4. Bigotry – No president since perhaps Andrew Johnson (Lincoln’s successor) has been as blatantly bigoted as Trump in the attitudes he has reflected while in office. Trump may not actually be a bigot (and much depends on one’s definition of the word, with intent being the greatest variable), but he has repeatedly acted like one in both his earlier career (recall that he kept the birtherism charge against Barack Obama alive for almost the entirety of Obama’s presidency), in his campaign (which he began, literally in announcing his candidacy, by calling most Mexicans criminals and rapists), and while in office (claiming that there were “very fine people” on both sides in the Charlottesville protests last year). And even if he isn’t a bigot, Trump doesn’t seem to care that he is so viewed, as he continues to send out dog whistles to white nationalists and other racist elements in the country. As president, he has yet to give a speech, let alone issue a statement, that condemns racism and bigotry. That fact alone, in an era when racial disharmony is a major domestic issue, speaks volumes about him.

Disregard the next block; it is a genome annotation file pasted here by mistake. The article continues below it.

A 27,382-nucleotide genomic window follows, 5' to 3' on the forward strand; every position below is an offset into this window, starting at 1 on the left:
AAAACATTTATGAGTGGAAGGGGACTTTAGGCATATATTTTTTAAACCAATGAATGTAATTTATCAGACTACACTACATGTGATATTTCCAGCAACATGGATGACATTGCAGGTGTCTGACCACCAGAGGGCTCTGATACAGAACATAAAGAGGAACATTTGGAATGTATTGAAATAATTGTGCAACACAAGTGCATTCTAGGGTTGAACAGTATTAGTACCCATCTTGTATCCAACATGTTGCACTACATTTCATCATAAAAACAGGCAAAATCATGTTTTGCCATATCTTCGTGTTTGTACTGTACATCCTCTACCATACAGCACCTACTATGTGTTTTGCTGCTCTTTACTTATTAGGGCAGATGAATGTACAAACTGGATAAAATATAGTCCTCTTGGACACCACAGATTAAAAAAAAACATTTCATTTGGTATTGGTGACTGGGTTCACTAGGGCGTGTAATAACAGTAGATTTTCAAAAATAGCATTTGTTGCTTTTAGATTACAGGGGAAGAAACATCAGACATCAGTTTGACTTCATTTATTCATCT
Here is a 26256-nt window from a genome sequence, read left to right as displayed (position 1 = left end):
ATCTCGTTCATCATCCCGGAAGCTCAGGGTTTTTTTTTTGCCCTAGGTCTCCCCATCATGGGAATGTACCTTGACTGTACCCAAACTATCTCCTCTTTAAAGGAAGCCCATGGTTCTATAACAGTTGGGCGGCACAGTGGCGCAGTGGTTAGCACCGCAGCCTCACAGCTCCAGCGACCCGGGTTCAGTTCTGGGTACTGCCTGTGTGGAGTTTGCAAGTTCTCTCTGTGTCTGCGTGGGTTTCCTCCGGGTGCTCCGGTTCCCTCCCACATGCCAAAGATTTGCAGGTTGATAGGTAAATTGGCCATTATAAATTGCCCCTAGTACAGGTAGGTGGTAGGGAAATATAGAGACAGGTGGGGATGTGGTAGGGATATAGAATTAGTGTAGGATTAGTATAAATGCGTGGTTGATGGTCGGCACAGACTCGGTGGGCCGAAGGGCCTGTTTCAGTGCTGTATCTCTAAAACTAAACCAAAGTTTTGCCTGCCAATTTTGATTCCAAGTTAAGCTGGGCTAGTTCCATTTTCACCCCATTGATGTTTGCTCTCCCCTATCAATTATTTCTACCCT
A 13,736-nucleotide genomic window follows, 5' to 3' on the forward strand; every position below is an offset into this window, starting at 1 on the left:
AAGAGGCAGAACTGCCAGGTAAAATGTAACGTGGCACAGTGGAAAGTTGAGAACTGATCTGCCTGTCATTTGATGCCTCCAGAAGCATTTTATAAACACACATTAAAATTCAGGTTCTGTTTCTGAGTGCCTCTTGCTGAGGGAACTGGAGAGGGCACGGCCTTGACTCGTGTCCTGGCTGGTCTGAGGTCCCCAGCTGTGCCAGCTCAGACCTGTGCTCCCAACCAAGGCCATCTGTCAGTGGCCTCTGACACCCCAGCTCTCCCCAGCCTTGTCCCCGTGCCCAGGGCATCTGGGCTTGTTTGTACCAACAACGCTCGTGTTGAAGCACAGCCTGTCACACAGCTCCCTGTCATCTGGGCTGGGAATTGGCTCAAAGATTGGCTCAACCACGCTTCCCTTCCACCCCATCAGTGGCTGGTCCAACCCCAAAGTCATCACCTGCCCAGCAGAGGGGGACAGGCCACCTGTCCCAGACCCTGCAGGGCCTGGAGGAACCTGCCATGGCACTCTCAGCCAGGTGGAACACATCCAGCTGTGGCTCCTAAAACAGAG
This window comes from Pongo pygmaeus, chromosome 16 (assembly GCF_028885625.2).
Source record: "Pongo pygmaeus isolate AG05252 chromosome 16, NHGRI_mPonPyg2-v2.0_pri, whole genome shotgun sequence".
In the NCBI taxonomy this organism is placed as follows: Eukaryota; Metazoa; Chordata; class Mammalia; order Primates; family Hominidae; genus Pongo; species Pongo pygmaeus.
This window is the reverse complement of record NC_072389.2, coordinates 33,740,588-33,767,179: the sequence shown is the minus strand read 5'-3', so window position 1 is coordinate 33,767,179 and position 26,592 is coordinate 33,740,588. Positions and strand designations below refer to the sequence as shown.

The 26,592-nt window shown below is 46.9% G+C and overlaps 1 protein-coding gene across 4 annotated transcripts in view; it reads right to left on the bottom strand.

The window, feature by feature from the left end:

5. Mendacity – Every politician lies in making promises or in quoting statistics or in claiming accomplishments, but Trump haters claim that no president has ever shown such complete disdain for truthfulness as Donald Trump. He lies as a matter of course, as if he doesn’t even understand the desirability of being truthful. Some of his lies are born of ignorance, but the ignorance in those instances is no excuse, as he knows (or should know) that he doesn’t know what he is talking about at that particular moment. But most of the lies appear to be deliberate falsehoods that he then accuses the press of misquoting or misunderstanding when they are reported. Trump’s advisors have reportedly been counseling him not to submit to sworn testimony before Special Counsel Robert Mueller, fearing a “perjury trap.” The use of the phrase says all you need to know about Trump’s penchant to lie. No one can be susceptible to a “perjury trap” unless they are inclined to dishonesty. For Trump honesty is more often an accident than a design; dishonesty is a way of life.